All these errors compromise (sometimes fatally) the ability to recover monies and/or enforce the agreement in a Court. We had a particular instance where a ‘basic’ business sale agreement was drafted internally essentially for the purchase of some stock and an unregistered business name. The vendor then came to us saying their accountant noticed the business sale agreement did not state that the business was being sold as a ‘going concern’. The accountant advised they must now issue GST invoices for the transfer of stock – 18 months after the sale – and lodge a revised statement to the ATO. This would have resulted not only in payment of tax they had not factored into the cost but in serious penalties for late lodgment of tax, had we not negotiated a mutual acknowledgement from both parties Timothy Mak confirming that the business was sold on a going concern basis.
Given the complexity involved in extracting parties from the mess of misunderstanding and confusion that can arise from such situations, it is simply common sense to leave the preparation and scrutiny of all legal documents to those who have a professional responsibility to ensure this is done correctly. And if they do not, have a legal liability attached to their failure to perform. As a law firm, we are required to have professional indemnity insurance and ensure – as a matter of professional service – that legal documents are legally enforceable and correctly executed.
For this reason alone, engaging a law firm is commercially prudent (whether or not it is our law firm that is engaged!). This applies even where the initial franchise fee is relatively small nd the franchises turn over frequently – because these are the cases where mistakes and oversights tend to occur most often. The relatively small cost (to the franchisee) of engaging lawyers to prepare legal documents is an investment in ensuring the documents are enforceable when you come to breaching or otherwise enforcing the agreement.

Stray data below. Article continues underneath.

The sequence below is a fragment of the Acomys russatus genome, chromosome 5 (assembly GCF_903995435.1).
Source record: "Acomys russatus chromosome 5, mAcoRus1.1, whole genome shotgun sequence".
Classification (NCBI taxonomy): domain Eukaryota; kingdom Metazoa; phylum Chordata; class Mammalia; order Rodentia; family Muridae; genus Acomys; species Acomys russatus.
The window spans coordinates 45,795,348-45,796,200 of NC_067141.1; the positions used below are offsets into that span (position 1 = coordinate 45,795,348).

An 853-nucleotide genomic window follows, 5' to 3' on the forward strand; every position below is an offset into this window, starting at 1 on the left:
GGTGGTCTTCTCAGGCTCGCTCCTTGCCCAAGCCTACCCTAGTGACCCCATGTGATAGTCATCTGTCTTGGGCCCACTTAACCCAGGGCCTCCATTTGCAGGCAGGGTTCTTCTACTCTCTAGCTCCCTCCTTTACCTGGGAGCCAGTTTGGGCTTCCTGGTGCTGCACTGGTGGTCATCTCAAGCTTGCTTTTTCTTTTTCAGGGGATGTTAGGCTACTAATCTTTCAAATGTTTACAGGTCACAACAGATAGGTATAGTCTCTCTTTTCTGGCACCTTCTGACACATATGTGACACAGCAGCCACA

Other serious risks associated with issuing your own legal documents
In addition to this, two other factors make a compelling argument for the external preparation of franchise agreements. Frequent changes occur to the law which can impact on the franchise sector so franchise agreements can quickly go ‘stale’. Minor errors can easily creep in (such as old references to the Trade Practices Act when it has changed to the Competition and Consumer Act). These are trivial compared to the very significant issues that can arise from not having this important legal document as up to date as possible.
Much more serious examples in recent years include the introduction of the Personal Property Security Act and the impact this has had on the procedures relating to charges and other encumbrances franchisors may elect to secure under the franchise agreement. We still see some franchise documents currently being issued by franchisors referring to outdated concepts such as fixed and floating charges or retention of title clauses for supply of goods to franchisee - and have no mention of the new regime.
Often franchisors will seek professional advice when they hear that the Franchising Code of Conduct has been amended or updated – but they do not realise that other legislation (such as updates to the Privacy Act, or the Personal Property Securities Act, or the legislation relating to registration and cancellation of business names) can also have a significant effect on the franchise business and must be reflected in updates to the franchise agreements and other legal documentation.